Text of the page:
revolt (called the "Sardinian Vespers") in the island, which
culminated on 28 April 1794 (commemorated today as _sa die de sa
Sardigna _) with the expulsion or even execution of the Piedmontese
officers for a few days from the Capital
Cagliari . G.M. Angioy
entry into Sassari.
On 28 December 1795 in
Sassari insurgents demonstrating against
feudalism, mainly from the region of
Logudoro , occupied the city. On
13 February 1796, in order to prevent the spread of the revolt, the
viceroy Filippo Vivalda gave the Sardinian magistrate Giovanni Maria
Angioy the role of Alternos, which meant a substitute of the viceroy
himself. Angioy moved from
Cagliari to Sassari, and during his journey
almost all the villages joined the uprising, demanding an end to
feudalism and aiming to declare the island to be an independent
republic, but once he was outnumbered by loyalist forces he fled to
Paris and sought support for a French annexation of the island.
In 1798 the islet near
Sardinia was attacked by the Tunisians and
over 900 inhabitants were taken away as slaves . The final Muslim
attack on the island was on Sant\'Antioco on 16 October 1815, over a
millennium since the first.
In 1799, as a consequence of the
Napoleonic Wars in Italy, the Savoy
royal family left
Turin and took refuge in
Cagliari for some fifteen
years. In 1847, the Sardinian parliaments (_Stamenti_), in order to
get the Piedmontese liberal reforms they could not afford due to their
separated legal system, renounced their state autonomy and agreed to
form a union with Piedmont, Savoy, Nice and
Liguria in order to have a
single parliament, a single magistracy and a single government in
Turin; this move aggravated the island's peripheral condition and
most of the pro-union supporters, including its leader Giovanni Siotto
Pintor, would later regret it.
Sardinians wearing traditional
In 1820, the Savoyards imposed the "Enclosures Act" (_Editto delle
Chiudende_) on the island, aimed at turning the land's traditional
collective ownership, a cultural and economic cornerstone of Sardinia
since the Nuragic times, to private property. This gave rise to many
abuses, as the reform favoured the landholders while excluding the
poor Sardinian farmers and shepherds, who witnessed the abolition of
the communal rights and the sale of the land. Many local rebellions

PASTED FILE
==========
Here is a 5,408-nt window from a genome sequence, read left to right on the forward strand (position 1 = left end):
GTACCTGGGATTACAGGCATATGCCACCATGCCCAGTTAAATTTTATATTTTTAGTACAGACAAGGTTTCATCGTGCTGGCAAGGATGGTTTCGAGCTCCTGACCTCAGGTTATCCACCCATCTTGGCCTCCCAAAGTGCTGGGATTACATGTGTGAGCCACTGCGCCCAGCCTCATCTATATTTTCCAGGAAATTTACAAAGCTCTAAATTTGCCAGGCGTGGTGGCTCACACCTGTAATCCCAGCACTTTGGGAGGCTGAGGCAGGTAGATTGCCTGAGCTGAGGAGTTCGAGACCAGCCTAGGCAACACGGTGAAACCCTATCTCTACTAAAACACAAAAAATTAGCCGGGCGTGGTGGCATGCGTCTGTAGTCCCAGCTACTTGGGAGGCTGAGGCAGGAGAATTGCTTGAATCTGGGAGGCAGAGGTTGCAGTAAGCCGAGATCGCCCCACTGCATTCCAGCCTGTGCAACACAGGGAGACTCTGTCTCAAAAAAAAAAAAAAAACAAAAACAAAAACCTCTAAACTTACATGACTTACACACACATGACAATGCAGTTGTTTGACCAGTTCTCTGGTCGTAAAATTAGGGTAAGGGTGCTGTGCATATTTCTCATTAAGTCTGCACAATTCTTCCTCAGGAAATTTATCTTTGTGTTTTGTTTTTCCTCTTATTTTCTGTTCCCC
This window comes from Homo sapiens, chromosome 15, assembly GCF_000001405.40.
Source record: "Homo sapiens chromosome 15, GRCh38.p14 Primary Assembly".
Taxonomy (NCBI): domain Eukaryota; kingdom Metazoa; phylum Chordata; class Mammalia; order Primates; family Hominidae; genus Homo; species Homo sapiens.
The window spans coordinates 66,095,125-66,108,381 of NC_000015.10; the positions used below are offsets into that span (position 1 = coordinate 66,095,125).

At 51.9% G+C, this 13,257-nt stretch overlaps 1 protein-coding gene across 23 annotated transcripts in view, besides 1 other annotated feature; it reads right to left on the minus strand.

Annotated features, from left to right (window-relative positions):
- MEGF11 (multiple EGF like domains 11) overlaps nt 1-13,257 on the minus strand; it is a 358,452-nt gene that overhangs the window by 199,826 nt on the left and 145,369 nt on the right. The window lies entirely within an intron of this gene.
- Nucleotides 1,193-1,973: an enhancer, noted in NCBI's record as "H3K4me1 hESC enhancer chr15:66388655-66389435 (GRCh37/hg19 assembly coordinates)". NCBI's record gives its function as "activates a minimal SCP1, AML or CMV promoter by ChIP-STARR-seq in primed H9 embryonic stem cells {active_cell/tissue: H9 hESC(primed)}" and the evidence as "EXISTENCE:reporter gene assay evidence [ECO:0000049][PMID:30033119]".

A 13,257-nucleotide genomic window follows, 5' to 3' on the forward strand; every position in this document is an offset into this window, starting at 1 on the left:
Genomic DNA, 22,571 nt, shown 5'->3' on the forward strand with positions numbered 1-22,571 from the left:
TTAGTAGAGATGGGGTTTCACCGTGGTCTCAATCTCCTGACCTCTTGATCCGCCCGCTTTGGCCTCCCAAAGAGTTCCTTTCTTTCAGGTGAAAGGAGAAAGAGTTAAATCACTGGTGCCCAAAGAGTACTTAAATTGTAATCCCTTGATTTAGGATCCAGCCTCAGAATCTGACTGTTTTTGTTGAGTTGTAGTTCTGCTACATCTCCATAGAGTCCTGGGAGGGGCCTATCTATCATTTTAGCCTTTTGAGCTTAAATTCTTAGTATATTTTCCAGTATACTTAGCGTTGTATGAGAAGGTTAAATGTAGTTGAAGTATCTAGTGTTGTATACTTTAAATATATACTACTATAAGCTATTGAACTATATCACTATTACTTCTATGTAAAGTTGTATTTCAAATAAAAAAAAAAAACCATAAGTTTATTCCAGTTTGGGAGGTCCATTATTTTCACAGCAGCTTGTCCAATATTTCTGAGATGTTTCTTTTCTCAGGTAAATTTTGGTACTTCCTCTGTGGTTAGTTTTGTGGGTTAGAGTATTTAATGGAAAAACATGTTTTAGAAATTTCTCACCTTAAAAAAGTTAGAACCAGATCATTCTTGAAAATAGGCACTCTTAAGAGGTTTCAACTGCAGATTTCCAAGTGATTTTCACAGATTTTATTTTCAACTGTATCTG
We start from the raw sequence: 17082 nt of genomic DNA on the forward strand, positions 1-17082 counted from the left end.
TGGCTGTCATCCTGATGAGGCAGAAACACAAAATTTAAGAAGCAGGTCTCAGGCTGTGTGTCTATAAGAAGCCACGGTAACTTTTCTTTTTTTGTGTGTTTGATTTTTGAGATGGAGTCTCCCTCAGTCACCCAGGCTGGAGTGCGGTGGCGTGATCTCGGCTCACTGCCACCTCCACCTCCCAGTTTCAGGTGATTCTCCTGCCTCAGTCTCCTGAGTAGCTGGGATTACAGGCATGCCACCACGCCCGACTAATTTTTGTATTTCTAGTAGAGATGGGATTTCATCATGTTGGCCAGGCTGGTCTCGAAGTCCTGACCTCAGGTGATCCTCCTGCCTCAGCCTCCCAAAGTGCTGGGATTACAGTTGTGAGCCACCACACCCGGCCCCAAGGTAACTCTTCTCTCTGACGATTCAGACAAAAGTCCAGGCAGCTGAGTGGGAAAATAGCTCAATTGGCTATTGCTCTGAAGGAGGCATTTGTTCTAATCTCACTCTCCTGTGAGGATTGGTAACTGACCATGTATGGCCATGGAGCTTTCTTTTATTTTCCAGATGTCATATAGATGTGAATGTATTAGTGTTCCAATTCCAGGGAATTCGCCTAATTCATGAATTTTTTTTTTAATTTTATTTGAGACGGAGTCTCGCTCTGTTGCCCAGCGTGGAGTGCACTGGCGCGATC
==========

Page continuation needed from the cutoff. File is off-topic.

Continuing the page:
like the Nuorese _Su Connottu_ ("The Already Known" in Sardinian) riot
in 1868, all repressed by the King's army, resulted in an attempt to
return to the past and reaffirm the right to use the once common land.
However the common lands (called _ademprivios_) were never completely
abolished, and they are still present in large number to this day
(500,000 hectares of common lands were counted in 1956, of which
345,000 constituted by woods).
In 1848, the confederation of states powered by the Savoyard kings of
Sardinia became a unitarian and constitutional state and moved to the
Italian Wars of Independence for the Unification of
Italy , that were
led for thirteen years. In 1861, being
Italy united by a debated war
campaign, the parliament of the
Kingdom of Sardinia decided by law to
change its name and the title of its king in Kingdom of
Italy and King
Italy . Most Sardinian forests were cut down at this time, in order
to provide the Piedmontese with raw materials, like wood, used to make
railway sleepers on the mainland. The extension of the primary natural
forests, praised by every traveller visiting Sardinia, would in fact
be reduced to 1/5 of their original number, being little more than
100.000 hectares at the end of the century.
During the First World War , the Sardinian soldiers of the Brigata
Sassari distinguished themselves. It was the first and only regional
military unit in Italy, since the people enrolled were only
Sardinians. The regiment suffered heavy losses and earned four gold
Medals of Military Valor .